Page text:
Trevor Mallard’s suggestion of bringing back the moa is being regarded as a dead duck by his leader but the topic is refusing to die:
Federated Farmers welcomes the Government’s announcement to increase investment in our deteriorating rural roads, but has concerns at whether it will be enough.
“A proposed increase of 4.3 percent per annum for local road improvements, and a 2.4 percent increase for local road maintenance, is long overdue but it remains to be seen whether it is enough.” says Katie Milne, Federated Farmers Local Government Spokesperson.
“To date, the investment in our rural roads has not kept up with inflation and it is evident in each pot hole and/or goat track that farmers, families, school buses and contractors navigate everyday.
“We are pleased this is now being addressed but is it a sufficient recognition of the importance of roading to an economy reliant on primary production, and in turn it’s long rural roads? . . .
Health Minister Tony Ryall has today announced there will be an additional 34 medical places for students next year at our two medical schools, including more positions earmarked for rural students.
Mr Ryall made the announcement at Taumarunui Hospital, a busy rural health facility in the King Country with around 100 staff.
“Research shows that students who grew up in rural areas, such as Taumarunui, are more likely to go back and work in those areas. These extra places will help encourage more doctors to work in our rural communities,” says Mr Ryall.
“Since 2009 this government has now funded 170 extra medical school places. . . .
The Australian Marine Conservation Society (AMCS) list of imported fish that it’s telling consumers to stay away from, sounds like an ‘underarm delivery’ to the New Zealand industry.
Seafood New Zealand’s Chairman George Clement says it seems that the AMCS is has just gone through a list of imported seafood to arbitrarily warn people against most of it.
“Species by species, as we go through them, we can see how misinformed the AMCS report is. They’ve provided no transparent criteria nor openness in their assessments. There’s no indication that they have actually challenged themselves to examine the facts when they’ve drawn up their list.” . . .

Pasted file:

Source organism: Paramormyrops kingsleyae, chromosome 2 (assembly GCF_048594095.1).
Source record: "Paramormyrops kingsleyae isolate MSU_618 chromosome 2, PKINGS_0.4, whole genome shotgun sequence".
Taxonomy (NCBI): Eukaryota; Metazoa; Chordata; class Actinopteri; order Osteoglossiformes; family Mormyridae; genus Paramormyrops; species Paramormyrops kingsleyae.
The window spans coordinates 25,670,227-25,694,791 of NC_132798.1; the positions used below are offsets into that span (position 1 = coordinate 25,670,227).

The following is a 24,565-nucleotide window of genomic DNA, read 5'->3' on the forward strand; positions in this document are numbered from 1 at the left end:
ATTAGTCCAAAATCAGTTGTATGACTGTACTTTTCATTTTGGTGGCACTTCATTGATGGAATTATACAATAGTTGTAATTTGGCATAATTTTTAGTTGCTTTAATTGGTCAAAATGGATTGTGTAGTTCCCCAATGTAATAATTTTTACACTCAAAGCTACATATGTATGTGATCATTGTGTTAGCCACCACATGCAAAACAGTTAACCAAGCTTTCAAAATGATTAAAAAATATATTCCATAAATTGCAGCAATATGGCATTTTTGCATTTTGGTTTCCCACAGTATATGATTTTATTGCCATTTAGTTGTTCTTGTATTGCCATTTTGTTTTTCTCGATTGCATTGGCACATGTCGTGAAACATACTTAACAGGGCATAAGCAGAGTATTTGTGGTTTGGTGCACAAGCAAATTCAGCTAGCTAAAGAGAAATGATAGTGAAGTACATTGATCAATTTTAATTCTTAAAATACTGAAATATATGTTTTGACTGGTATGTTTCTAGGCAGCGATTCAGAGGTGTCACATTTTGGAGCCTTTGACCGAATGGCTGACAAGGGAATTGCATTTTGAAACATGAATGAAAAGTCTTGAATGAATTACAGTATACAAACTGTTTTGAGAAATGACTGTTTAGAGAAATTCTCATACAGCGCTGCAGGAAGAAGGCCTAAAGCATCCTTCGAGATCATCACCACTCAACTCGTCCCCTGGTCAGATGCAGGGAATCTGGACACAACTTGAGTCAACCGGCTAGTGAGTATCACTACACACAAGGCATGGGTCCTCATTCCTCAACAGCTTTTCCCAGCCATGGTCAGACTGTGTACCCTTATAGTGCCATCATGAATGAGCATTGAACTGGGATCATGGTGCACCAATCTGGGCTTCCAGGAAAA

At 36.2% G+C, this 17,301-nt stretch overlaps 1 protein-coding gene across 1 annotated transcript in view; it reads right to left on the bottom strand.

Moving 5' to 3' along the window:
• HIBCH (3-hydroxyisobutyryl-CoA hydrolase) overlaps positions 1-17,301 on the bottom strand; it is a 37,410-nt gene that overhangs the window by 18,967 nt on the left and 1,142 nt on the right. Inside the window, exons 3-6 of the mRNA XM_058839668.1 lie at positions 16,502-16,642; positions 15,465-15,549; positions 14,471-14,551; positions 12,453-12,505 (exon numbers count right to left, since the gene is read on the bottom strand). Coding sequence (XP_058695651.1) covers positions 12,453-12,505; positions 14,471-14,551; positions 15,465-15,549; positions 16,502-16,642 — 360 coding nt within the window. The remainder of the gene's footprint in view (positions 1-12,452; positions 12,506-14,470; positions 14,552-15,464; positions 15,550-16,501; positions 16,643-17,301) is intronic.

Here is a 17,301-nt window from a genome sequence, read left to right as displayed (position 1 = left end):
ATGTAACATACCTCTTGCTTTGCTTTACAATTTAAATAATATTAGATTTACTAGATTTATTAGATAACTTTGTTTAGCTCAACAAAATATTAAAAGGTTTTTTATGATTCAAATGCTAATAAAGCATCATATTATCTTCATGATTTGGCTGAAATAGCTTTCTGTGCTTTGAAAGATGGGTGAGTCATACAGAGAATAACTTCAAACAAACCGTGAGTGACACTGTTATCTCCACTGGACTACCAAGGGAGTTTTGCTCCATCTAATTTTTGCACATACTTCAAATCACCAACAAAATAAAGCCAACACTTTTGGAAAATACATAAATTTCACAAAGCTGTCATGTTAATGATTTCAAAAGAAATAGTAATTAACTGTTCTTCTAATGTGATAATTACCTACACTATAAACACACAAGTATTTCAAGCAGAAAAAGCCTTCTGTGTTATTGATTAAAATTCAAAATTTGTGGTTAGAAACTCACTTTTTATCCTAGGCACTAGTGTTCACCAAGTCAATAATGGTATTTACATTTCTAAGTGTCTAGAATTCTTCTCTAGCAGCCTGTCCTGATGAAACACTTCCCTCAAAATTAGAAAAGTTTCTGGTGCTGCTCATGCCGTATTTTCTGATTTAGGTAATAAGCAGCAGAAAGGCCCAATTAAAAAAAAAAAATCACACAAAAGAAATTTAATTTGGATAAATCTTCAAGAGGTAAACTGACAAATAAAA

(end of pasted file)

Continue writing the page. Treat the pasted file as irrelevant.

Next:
Seafood New Zealand today welcomed Conservation Minister Dr Nick Smith’s announcement that the Government will provide $300,000 of funding to two community groups to support their work in protecting some of New Zealand’s special seabirds.
The seafood industry is one of the founding partners in the Southern Seabird Solutions Trust which has received $100,000 towards a seabird smart recreational fishing initiative that aims to reduce the number of birds accidentally caught by recreational fishers in the upper North Island. . . .
From the last will and testament of a farmer c1986 – Gravedodger:
To my Wife, my bank overdraft. Maybe she has an explanation for it.
To my Banker, I bequeath my soul, he has the mortgage on it anyway.
To my nearest and dearest neighbor, my clown suit, he claims he is going to carry on farming.
To The Rural Bank, my grain silo and my Fertilizer Bin, he has them as chattel security anyway.
To the local scrap metal dealer, every item of crap machinery I have gone to extraordinary lengths to keep from his possession. . . .
New Zealand’s top young amenity horticulturist has been found after an intense day of competition at the Young Amenity Horticulturist of the Year event in Hamilton yesterday.
The annual competition is run by the New Zealand Recreation Association (NZRA) and serves as the qualifier for the prestigious Horticulturist of the Year competition, which will be hosted in Auckland in November.
Otago woman Sarah Fenwick emerged as the judge’s choice after planning, planting and potting her way to victory. The 30-year-old former vet nurse narrowly beat second place getter Josh van der Hulst, from Kamo, to take out the prize. . . .